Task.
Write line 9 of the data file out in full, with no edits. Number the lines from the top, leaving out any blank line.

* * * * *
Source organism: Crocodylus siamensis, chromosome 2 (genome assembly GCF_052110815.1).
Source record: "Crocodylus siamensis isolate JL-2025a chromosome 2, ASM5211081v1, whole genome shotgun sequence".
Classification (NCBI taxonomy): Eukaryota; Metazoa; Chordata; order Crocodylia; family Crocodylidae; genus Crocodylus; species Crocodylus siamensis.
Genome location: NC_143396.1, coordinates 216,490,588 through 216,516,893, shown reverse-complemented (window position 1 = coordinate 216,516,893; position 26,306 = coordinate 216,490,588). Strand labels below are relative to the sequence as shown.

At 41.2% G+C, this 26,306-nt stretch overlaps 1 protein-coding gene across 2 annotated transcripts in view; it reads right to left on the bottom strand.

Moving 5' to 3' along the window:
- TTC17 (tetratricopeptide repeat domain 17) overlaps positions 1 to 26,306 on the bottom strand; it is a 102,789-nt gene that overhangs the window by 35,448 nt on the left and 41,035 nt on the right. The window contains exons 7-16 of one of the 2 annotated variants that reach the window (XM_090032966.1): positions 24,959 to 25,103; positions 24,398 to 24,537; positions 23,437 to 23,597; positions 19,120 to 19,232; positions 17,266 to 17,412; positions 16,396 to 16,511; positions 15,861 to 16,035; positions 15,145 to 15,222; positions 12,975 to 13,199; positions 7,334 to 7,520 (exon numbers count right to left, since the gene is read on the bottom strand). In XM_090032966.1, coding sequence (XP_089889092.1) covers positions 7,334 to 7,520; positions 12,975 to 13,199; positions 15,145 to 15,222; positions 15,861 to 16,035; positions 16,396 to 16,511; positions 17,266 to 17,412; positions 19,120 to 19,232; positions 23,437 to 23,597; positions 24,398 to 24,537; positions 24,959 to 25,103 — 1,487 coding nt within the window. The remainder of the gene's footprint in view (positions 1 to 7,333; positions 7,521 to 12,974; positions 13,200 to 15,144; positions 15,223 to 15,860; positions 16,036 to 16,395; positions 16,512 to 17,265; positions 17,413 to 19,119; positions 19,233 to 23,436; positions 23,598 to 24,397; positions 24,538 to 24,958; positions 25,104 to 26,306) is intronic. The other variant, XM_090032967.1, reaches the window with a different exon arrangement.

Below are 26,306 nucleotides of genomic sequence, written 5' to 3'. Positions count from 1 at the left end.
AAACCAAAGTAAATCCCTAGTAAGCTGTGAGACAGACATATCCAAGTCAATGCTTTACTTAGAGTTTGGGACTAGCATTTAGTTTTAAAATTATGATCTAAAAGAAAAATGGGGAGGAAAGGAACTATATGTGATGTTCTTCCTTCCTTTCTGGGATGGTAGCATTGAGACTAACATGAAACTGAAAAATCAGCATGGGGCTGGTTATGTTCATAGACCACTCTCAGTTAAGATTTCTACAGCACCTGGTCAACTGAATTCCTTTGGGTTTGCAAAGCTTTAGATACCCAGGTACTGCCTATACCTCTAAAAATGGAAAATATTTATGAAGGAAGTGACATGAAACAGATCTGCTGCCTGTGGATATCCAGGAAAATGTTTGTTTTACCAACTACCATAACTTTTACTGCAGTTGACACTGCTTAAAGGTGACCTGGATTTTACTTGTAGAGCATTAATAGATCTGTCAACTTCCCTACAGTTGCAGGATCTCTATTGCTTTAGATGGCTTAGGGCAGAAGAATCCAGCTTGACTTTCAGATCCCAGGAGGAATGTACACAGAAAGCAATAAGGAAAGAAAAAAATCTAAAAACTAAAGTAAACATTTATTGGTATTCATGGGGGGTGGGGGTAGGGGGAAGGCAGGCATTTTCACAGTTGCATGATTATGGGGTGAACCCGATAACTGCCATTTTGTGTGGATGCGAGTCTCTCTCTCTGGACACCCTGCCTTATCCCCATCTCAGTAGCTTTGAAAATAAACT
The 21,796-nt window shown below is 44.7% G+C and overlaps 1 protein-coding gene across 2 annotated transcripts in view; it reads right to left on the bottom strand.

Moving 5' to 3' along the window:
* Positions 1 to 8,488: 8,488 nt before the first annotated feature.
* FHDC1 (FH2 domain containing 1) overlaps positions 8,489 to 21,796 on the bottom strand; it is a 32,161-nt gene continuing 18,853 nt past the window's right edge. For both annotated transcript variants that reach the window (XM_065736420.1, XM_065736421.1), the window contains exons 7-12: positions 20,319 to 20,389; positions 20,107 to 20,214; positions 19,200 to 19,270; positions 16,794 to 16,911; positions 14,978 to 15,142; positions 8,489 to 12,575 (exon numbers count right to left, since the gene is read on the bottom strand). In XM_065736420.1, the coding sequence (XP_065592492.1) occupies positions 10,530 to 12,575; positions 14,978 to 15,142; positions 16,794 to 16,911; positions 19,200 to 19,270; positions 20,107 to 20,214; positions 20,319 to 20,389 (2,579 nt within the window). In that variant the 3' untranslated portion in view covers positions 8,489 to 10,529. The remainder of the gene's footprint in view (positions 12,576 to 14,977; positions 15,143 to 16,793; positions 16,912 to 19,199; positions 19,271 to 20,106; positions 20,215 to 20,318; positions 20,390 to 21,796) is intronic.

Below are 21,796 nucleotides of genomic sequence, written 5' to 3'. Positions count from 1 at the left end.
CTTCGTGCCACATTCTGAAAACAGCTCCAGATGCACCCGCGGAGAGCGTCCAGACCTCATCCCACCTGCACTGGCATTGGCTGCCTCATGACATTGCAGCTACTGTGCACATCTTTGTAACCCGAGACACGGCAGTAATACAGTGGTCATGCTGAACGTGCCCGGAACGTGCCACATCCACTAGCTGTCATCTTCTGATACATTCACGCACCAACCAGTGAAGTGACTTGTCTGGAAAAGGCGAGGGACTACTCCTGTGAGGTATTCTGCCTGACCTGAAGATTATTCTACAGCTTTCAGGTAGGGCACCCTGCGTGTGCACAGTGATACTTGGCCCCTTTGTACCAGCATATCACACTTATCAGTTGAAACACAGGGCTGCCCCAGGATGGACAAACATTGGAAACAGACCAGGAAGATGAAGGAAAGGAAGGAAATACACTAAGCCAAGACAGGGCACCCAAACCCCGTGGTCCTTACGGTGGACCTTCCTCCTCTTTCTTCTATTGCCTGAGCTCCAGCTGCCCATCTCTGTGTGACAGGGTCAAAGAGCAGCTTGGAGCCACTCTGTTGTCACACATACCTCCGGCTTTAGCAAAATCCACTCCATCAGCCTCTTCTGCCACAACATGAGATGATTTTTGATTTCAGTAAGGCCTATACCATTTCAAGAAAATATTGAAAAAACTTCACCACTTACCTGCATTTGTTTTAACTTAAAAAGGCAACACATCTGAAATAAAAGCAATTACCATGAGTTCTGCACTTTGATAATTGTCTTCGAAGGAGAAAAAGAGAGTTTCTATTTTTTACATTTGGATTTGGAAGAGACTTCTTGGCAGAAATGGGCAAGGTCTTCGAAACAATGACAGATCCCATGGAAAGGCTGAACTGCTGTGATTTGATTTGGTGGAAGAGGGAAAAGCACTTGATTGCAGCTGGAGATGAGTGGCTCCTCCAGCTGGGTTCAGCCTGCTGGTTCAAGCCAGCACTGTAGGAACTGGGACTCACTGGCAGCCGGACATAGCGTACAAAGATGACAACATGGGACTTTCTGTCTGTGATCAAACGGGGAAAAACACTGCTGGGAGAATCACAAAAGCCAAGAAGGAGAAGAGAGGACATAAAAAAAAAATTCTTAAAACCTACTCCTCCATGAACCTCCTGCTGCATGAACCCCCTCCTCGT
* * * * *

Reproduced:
AAACCAAAGTAAATCCCTAGTAAGCTGTGAGACAGACATATCCAAGTCAATGCTTTACTTAGAGTTTGGGACTAGCATTTAGTTTTAAAATTATGATCTAAAAGAAAAATGGGGAGGAAAGGAACTATATGTGATGTTCTTCCTTCCTTTCTGGGATGGTAGCATTGAGACTAACATGAAACTGAAAAATCAGCATGGGGCTGGTTATGTTCATAGACCACTCTCAGTTAAGATTTCTACAGCACCTGGTCAACTGAATTCCTTTGGGTTTGCAAAGCTTTAGATACCCAGGTACTGCCTATACCTCTAAAAATGGAAAATATTTATGAAGGAAGTGACATGAAACAGATCTGCTGCCTGTGGATATCCAGGAAAATGTTTGTTTTACCAACTACCATAACTTTTACTGCAGTTGACACTGCTTAAAGGTGACCTGGATTTTACTTGTAGAGCATTAATAGATCTGTCAACTTCCCTACAGTTGCAGGATCTCTATTGCTTTAGATGGCTTAGGGCAGAAGAATCCAGCTTGACTTTCAGATCCCAGGAGGAATGTACACAGAAAGCAATAAGGAAAGAAAAAAATCTAAAAACTAAAGTAAACATTTATTGGTATTCATGGGGGGTGGGGGTAGGGGGAAGGCAGGCATTTTCACAGTTGCATGATTATGGGGTGAACCCGATAACTGCCATTTTGTGTGGATGCGAGTCTCTCTCTCTGGACACCCTGCCTTATCCCCATCTCAGTAGCTTTGAAAATAAACT